Next Article in Journal
Hierarchical Instance Recognition of Individual Roadside Trees in Environmentally Complex Urban Areas from UAV Laser Scanning Point Clouds
Previous Article in Journal
Spatio-Temporal Relationship between Land Cover and Land Surface Temperature in Urban Areas: A Case Study in Geneva and Paris
Previous Article in Special Issue
Index for the Consistent Measurement of Spatial Heterogeneity for Large-Scale Land Cover Datasets
Open AccessTechnical Note

PolySimp: A Tool for Polygon Simplification Based on the Underlying Scaling Hierarchy

by Ding Ma 1,2, Zhigang Zhao 1,2,*, Ye Zheng 1, Renzhong Guo 1,2 and Wei Zhu 1
1
Research Institute for Smart Cities, School of Architecture and Urban Planning, Shenzhen University, Shenzhen 518060, China
2
Key Laboratory of Urban Land Resources Monitoring and Simulation, MNR, Shenzhen 518060, China
*
Author to whom correspondence should be addressed.
ISPRS Int. J. Geo-Inf. 2020, 9(10), 594; https://doi.org/10.3390/ijgi9100594
Received: 1 September 2020 / Revised: 9 October 2020 / Accepted: 9 October 2020 / Published: 10 October 2020
(This article belongs to the Special Issue Geographic Complexity: Concepts, Theories, and Practices)
Map generalization is a process of reducing the contents of a map or data to properly show a geographic feature(s) at a smaller extent. Over the past few years, the fractal way of thinking has emerged as a new paradigm for map generalization. A geographic feature can be deemed as a fractal given the perspective of scaling, as its rough, irregular, and unsmooth shape inherently holds a striking scaling hierarchy of far more small elements than large ones. The pattern of far more small things than large ones is a de facto heavy tailed distribution. In this paper, we apply the scaling hierarchy for map generalization to polygonal features. To do this, we firstly revisit the scaling hierarchy of a classic fractal: the Koch Snowflake. We then review previous work that used the Douglas–Peuker algorithm, which identifies characteristic points on a line to derive three types of measures that are long-tailed distributed: the baseline length (d), the perpendicular distance to the baseline (x), and the area formed by x and d (area). More importantly, we extend the usage of the three measures to other most popular cartographical generalization methods; i.e., the bend simplify method, Visvalingam–Whyatt method, and hierarchical decomposition method, each of which decomposes any polygon into a set of bends, triangles, or convex hulls as basic geometric units for simplification. The different levels of details of the polygon can then be derived by recursively selecting the head part of geometric units and omitting the tail part using head/tail breaks, which is a new classification scheme for data with a heavy-tailed distribution. Since there are currently few tools with which to readily conduct the polygon simplification from such a fractal perspective, we have developed PolySimp, a tool that integrates the mentioned four algorithms for polygon simplification based on its underlying scaling hierarchy. The British coastline was selected to demonstrate the tool’s usefulness. The developed tool can be expected to showcase the applicability of fractal way of thinking and contribute to the development of map generalization. View Full-Text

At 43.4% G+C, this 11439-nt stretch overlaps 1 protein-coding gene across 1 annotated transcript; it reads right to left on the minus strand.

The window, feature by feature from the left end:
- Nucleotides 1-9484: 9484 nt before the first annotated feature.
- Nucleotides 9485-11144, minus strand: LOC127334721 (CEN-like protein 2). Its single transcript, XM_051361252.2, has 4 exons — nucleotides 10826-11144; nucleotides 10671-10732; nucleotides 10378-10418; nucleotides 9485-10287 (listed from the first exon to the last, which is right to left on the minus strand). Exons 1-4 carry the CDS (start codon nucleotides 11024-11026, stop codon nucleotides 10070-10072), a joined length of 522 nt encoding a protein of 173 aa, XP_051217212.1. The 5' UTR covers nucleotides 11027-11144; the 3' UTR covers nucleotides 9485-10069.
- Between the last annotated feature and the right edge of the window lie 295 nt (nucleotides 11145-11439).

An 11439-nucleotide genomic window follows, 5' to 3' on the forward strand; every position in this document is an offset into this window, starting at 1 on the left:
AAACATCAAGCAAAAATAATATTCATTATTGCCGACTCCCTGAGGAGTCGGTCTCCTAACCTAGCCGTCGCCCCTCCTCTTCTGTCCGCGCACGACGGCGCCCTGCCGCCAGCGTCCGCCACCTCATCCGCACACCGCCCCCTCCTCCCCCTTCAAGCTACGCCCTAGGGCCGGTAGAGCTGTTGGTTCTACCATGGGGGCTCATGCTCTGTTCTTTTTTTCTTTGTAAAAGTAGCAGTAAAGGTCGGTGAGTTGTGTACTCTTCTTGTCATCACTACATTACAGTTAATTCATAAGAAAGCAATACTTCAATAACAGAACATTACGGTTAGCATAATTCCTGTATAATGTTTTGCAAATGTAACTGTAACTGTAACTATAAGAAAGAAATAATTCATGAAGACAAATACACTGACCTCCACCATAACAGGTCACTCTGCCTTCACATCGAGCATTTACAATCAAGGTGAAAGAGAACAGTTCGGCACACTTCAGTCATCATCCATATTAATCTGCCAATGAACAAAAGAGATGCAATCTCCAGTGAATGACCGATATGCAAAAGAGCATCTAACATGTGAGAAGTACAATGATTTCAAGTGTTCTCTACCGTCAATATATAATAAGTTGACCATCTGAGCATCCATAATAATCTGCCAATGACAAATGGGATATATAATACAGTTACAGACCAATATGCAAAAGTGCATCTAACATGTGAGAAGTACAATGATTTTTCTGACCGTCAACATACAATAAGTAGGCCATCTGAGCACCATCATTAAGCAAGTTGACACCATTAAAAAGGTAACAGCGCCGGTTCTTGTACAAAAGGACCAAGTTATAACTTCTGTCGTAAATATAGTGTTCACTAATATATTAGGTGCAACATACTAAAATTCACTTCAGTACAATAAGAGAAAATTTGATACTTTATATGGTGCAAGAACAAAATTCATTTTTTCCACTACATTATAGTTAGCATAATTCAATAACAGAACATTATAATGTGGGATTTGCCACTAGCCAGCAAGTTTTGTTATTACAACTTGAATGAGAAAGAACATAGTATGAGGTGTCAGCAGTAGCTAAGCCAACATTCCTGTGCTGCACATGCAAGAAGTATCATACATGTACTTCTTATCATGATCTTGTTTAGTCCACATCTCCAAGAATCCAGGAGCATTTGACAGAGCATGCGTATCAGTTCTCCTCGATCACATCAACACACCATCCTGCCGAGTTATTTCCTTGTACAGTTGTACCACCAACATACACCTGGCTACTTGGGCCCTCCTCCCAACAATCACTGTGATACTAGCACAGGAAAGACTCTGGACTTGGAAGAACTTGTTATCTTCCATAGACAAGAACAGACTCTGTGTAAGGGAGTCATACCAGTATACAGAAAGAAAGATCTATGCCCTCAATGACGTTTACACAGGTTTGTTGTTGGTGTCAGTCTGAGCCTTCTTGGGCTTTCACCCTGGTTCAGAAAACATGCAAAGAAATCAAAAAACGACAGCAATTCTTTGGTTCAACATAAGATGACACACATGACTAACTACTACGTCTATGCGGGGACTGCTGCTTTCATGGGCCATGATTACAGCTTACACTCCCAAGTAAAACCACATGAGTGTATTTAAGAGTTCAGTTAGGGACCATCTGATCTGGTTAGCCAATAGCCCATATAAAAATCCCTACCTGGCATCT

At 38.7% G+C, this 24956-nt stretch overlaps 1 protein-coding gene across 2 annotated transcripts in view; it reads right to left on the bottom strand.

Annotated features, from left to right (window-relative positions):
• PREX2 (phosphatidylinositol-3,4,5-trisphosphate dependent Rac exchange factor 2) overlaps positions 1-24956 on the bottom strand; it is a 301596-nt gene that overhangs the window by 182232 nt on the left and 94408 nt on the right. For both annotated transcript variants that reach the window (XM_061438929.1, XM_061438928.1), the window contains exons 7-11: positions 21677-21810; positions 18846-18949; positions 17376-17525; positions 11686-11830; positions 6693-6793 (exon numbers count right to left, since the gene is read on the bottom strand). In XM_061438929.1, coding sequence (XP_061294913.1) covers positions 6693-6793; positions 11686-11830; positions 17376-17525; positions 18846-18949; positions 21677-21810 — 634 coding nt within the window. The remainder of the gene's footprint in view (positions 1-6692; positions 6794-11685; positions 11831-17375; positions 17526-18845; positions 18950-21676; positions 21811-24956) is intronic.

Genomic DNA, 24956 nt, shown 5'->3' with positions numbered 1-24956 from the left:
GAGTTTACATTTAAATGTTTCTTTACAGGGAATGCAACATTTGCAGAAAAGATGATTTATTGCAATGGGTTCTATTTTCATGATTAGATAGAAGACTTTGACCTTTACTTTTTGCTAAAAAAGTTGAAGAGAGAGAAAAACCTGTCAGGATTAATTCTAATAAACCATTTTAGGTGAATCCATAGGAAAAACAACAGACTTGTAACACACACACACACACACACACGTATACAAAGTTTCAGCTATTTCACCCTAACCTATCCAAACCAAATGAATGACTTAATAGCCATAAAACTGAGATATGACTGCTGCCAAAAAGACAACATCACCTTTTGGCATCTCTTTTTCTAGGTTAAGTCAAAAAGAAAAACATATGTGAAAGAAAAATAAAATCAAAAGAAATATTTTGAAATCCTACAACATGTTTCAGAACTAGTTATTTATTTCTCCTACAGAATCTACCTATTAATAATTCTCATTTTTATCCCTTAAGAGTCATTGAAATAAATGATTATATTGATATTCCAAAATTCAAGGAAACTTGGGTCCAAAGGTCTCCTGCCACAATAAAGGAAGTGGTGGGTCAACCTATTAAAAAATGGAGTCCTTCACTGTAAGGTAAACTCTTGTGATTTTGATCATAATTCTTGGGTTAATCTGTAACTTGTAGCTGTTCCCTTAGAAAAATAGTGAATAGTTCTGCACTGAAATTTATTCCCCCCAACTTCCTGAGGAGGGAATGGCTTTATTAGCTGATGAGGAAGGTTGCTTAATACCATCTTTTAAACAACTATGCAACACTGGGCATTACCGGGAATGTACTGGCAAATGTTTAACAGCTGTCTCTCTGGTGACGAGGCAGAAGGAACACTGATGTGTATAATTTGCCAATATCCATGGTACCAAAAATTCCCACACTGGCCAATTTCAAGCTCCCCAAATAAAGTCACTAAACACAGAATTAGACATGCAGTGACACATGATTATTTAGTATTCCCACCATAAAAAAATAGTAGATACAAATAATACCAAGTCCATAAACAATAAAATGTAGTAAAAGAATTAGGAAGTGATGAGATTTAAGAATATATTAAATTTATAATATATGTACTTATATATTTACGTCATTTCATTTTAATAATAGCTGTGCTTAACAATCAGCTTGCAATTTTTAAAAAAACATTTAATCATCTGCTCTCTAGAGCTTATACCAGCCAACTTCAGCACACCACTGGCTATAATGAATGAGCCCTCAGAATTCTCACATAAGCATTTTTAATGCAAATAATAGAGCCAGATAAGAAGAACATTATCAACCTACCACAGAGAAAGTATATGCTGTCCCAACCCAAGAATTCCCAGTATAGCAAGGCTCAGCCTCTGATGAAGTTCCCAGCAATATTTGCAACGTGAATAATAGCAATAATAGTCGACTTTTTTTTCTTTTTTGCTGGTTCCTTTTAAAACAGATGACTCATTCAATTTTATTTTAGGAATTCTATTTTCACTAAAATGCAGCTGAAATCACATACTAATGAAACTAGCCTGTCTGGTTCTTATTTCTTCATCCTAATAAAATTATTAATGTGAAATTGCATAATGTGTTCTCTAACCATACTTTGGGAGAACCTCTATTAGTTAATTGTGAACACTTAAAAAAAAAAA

Keywords: cartographical generalization; scaling of polygonal features; fractal analysis; head/tail breaks cartographical generalization; scaling of polygonal features; fractal analysis; head/tail breaks
Show Figures

Figure 1

MDPI and ACS Style

Ma, D.; Zhao, Z.; Zheng, Y.; Guo, R.; Zhu, W. PolySimp: A Tool for Polygon Simplification Based on the Underlying Scaling Hierarchy. ISPRS Int. J. Geo-Inf. 2020, 9, 594.

Show more citation formats Show less citations formats
Note that from the first issue of 2016, MDPI journals use article numbers instead of page numbers. See further details here.

Article Access Map by Country/Region

1
Search more from Scilit
 
Search
Back to TopTop